What can be more depleting than time spent on meaningless tasks (those forms!)? But even as we try to minimize their number, there will always be tedious activities that we can’t escape. I worry sometimes that we perpetuate our own unhappiness by avoiding activities that sustain us. We spend so much time writing needlessly long notes. We need to remember and preserve the most meaningful parts of our work. What’s more satisfying than making a diagnosis? Or learning to place a central line? Or teaching a student to read an EKG? Or helping a patient recover? Or comforting those who don’t?

I don’t believe that time pressures alone keep us from engaging in meaningful activities, but we need to look carefully at the obstacles—both internal and external—that get in our way.

Attending to our Needs

Embedded in our collective unconscious is the odd notion that it’s more important to care for our patients than ourselves, as if we physicians don’t have basic needs. We convince ourselves that we can go without sleep, nutrition, exercise, or hobbies. We can go it alone, without friends and families. We may have grown up attending a temple, a mosque, a church, or a synagogue, but suddenly we don’t need to go anymore. How many of you have shelved your basic needs? How many of you have postponed peeing just to get through rounds? I have. Sometimes we do have to make temporary sacrifices to address our patients’ needs; we’re not going to drop into the cafeteria as we scamper to a code. But we must not let self-sacrifice become self-defeating.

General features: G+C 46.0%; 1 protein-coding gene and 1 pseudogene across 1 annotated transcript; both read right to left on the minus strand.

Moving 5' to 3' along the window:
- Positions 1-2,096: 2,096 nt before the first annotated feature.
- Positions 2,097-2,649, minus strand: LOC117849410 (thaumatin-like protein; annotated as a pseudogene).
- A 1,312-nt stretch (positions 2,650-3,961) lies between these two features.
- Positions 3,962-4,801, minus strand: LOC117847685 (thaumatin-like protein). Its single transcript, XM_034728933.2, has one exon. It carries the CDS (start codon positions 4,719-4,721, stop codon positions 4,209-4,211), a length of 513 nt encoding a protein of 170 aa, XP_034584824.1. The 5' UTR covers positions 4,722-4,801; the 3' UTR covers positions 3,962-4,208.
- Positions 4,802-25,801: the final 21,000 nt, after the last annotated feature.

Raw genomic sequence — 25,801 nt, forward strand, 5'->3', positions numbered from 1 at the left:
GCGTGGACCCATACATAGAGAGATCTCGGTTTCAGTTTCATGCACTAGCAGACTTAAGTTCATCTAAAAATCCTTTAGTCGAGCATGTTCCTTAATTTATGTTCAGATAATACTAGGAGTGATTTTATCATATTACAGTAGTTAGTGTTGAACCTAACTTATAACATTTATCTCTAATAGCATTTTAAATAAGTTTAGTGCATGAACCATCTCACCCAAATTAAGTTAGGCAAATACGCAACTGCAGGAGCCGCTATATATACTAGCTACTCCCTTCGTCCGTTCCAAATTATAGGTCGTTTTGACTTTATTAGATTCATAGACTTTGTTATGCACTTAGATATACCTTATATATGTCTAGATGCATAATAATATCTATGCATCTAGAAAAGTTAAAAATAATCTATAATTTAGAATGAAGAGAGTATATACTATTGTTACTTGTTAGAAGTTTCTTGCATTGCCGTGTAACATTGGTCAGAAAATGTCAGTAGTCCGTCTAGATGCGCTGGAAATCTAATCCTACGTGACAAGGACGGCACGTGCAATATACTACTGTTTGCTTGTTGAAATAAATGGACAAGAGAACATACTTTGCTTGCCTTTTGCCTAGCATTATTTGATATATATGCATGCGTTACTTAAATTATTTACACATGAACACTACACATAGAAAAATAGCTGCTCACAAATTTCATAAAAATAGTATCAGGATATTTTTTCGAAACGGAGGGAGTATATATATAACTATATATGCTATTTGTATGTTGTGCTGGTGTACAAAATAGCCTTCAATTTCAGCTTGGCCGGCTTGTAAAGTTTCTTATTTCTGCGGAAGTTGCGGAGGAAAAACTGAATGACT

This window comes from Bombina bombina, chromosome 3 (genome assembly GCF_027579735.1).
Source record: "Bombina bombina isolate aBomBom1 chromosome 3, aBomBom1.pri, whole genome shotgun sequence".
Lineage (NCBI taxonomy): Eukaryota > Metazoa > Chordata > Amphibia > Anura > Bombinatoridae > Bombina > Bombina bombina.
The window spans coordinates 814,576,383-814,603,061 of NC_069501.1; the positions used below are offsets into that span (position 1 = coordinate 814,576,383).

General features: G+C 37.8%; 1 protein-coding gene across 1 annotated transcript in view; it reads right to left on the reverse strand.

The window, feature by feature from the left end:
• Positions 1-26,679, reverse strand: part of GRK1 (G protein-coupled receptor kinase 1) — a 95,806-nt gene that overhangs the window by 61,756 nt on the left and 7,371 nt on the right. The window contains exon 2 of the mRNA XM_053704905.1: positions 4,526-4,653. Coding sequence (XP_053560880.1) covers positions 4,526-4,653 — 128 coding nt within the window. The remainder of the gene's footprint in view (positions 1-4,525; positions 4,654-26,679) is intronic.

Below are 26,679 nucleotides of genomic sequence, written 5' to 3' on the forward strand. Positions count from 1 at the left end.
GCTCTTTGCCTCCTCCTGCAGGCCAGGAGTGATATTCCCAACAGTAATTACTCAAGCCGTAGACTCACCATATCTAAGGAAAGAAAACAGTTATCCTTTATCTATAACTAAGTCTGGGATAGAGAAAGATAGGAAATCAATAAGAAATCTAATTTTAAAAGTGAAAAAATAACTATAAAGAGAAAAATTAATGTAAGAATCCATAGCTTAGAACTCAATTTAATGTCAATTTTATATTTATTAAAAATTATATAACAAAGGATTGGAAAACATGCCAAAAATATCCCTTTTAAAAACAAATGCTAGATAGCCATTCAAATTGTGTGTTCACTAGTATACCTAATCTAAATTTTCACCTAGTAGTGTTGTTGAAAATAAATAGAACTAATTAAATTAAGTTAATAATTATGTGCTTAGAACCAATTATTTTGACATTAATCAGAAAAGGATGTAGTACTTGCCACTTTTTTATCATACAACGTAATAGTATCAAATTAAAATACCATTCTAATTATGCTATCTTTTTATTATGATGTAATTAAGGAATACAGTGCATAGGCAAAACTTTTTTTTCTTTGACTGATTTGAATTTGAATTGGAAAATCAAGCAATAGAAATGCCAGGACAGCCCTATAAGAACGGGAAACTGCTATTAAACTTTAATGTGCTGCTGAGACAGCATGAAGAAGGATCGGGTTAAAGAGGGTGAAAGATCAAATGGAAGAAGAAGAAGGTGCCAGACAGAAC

We Need to Support One Another

When any of our colleagues suffer, we all suffer, and when everyone thrives, we all thrive. We should ask our co-interns and co-residents how they are doing every day, and we should listen to the answer. We should support each other with encouraging words and kindness. We can climb mountains together.

We Need to Discuss the Stresses of Work. It’s hard to lose a patient, especially when you’re new at this job. We tend to blame ourselves when things goes wrong. We’re perfectionists, and we tend to crucify ourselves when we make mistakes, as if we don’t all make them, as if they wouldn’t have happened if we just tried harder. It’s hard not to feel crushed when patients get angry at us, especially after we’ve invested so much energy trying to help them. It’s hard not to feel inadequate when we’re surrounded by such bright, talented colleagues, even though we know the comparison is ridiculous, even though we know they feel just as inadequate themselves. We need to open up about our stresses. We need to share our experiences so we can build resilience together.

Seek Perspective